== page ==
April 2006

Osama Bin Laden is alive and well … well, he is still reduced to just a faceless voice without access to a video camera. The mass-media elected leader of Al-Qaeda sent another audiotape to al-Jazeera on Sunday. According to al-Jazeera, the tape is “believed by Washington to be authentic.” It was his first public relations event since January and it seems to be more of a “I am still here and hearing the news” message than anything else. And so the distant-learning op-ed propaganda war goes on, but who is listening? (more…)


Left: Miniature of Muhammed re-dedicating the Black Stone at the Kaaba. From Jami Al-Tawarikh, by Rashid Al-Din, 1324. Edinburgh University Library, ms. 20, fol. 55. Date: 1324-1585. Arabian (Mecca). Right: Norwegian newspaper showing the Danish cartoons (posted on al-Jazira).

Hamlet: ‘By heaven, I’ll make a ghost of him that lets me!– I say, away!–Go on; I’ll follow thee.’ [Exeunt Ghost and Hamlet.]

Horatio: ‘He waxes desperate with imagination.’

Marcellus: ‘Let’s follow; ’tis not fit thus to obey him.’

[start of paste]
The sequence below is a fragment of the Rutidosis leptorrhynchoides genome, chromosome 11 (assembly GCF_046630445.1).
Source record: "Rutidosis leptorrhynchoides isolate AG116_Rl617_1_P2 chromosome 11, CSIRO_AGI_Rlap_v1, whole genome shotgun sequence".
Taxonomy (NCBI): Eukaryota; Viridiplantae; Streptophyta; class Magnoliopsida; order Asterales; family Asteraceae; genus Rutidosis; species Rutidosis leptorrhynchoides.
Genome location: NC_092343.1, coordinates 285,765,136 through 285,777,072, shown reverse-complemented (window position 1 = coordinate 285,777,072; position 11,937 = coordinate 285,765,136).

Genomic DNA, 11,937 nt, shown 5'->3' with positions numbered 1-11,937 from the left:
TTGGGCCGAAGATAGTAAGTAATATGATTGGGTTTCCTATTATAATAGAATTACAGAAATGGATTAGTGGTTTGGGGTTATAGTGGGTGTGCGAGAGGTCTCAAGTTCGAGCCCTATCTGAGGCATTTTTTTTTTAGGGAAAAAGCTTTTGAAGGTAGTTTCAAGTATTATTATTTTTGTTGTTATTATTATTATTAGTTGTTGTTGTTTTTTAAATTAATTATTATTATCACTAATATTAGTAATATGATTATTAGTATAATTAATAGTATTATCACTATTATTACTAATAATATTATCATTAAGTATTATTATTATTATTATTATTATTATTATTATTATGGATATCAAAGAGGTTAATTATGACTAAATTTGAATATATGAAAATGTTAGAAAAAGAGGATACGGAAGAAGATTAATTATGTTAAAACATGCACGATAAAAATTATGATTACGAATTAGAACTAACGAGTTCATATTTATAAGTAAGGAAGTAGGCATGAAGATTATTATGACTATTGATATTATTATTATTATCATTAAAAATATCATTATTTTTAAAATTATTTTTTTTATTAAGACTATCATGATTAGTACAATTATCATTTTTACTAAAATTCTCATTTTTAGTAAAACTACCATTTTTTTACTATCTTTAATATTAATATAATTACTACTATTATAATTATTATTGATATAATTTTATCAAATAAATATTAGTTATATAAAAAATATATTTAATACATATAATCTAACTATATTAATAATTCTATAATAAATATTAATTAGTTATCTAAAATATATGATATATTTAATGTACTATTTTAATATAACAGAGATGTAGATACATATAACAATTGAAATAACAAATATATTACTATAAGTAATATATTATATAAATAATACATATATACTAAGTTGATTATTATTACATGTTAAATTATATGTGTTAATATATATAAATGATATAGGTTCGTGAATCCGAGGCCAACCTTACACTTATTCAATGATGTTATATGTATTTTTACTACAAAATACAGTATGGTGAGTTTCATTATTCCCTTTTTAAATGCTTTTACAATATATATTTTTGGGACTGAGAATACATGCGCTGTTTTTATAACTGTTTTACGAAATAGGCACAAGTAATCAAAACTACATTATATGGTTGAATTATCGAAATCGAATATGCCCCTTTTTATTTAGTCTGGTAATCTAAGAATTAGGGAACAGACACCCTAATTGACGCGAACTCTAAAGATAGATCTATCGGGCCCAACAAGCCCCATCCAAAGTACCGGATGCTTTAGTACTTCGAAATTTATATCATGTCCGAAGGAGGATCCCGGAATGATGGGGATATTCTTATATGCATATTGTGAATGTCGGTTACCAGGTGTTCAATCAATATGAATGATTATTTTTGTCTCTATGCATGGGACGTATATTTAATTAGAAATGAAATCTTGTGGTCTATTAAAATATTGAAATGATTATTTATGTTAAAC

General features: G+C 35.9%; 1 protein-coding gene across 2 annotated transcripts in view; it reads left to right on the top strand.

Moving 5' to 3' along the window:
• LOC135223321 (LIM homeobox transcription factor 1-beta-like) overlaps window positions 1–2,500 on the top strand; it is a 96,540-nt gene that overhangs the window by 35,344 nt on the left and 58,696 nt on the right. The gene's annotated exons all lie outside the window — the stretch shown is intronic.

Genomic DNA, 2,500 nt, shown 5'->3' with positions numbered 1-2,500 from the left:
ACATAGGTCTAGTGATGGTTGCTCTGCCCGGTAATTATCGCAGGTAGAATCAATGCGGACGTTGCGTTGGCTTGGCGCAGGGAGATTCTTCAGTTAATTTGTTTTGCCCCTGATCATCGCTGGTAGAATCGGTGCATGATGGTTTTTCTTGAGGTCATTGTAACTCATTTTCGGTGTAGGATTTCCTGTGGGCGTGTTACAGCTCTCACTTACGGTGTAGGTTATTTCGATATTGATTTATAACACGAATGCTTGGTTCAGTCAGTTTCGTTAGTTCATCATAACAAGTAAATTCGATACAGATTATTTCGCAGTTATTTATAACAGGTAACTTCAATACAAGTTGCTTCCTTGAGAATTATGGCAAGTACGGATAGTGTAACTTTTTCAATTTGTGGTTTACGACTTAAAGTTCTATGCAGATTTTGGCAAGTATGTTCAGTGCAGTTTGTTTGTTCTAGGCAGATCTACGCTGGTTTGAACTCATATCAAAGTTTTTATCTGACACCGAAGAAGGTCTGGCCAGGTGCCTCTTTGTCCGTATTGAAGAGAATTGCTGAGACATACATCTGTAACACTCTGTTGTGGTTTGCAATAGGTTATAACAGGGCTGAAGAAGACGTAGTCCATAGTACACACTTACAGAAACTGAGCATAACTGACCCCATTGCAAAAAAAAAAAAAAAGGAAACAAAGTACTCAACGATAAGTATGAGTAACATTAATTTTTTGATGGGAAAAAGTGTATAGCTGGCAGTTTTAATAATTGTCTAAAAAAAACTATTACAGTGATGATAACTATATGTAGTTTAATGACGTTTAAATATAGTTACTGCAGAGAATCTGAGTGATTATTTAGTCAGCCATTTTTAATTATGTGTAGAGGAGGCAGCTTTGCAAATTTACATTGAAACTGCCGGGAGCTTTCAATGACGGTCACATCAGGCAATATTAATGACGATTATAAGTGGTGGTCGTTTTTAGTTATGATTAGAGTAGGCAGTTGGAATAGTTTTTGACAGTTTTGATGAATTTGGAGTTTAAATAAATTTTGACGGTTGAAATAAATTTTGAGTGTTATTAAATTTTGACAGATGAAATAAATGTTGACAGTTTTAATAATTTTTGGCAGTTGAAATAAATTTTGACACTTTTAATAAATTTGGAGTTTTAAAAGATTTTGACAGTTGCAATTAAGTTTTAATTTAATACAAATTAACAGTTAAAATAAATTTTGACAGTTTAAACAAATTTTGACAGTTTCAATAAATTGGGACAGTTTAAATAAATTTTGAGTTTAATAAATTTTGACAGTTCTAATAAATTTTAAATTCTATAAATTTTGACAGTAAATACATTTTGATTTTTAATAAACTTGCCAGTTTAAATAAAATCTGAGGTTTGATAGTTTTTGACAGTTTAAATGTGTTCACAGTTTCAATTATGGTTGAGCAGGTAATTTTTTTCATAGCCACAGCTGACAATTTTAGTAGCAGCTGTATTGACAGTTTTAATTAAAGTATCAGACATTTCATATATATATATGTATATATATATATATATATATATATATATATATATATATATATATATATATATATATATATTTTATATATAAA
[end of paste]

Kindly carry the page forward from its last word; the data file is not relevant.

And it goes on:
Horatio: ‘Have after.–To what issue will this come?’

Marcellus: ‘Something is rotten in the state of Denmark.’

Horatio: ‘Heaven will direct it.’

From Shakespeare’s “Hamlet” (I, iv)

By now the whole world knows about a controversial set of cartoons depicting the Prophet Muhammad. Published in a major Danish newspaper (Jyllands-Posten), the images are rotten to the core to many Muslims. The rotting has been going on since last September, when the images were first printed, in part as a challenge to find Danish artists not afraid to caricature Muhammad as they have Jesus and other prophets in the past. As an illustration of how fast this story is developing in cyberspace, check out the post on Wi[c]k[ed]ipedia.

No matter what you think of the humor in the drawings, the current situation is no fun for anyone. The outrage of many Muslims worldwide has boiled over in the past few weeks to a remarkable escalation not seen since the days of Rushdie’s Satanic Verses. There has been an economic boycott of Danish products, resulting in the
loss of millions of dollars in sales to the Middle East. Some Danish embassies have been closed. Flags have been burnt. An Iraqi insurgent group has called for attacks on the small contingent of Danish troops fighting with the coalition. Republication of the cartoons in Norwegian and French newspapers has led to an ever wider frenzy about a Western conspiracy to defame Islam.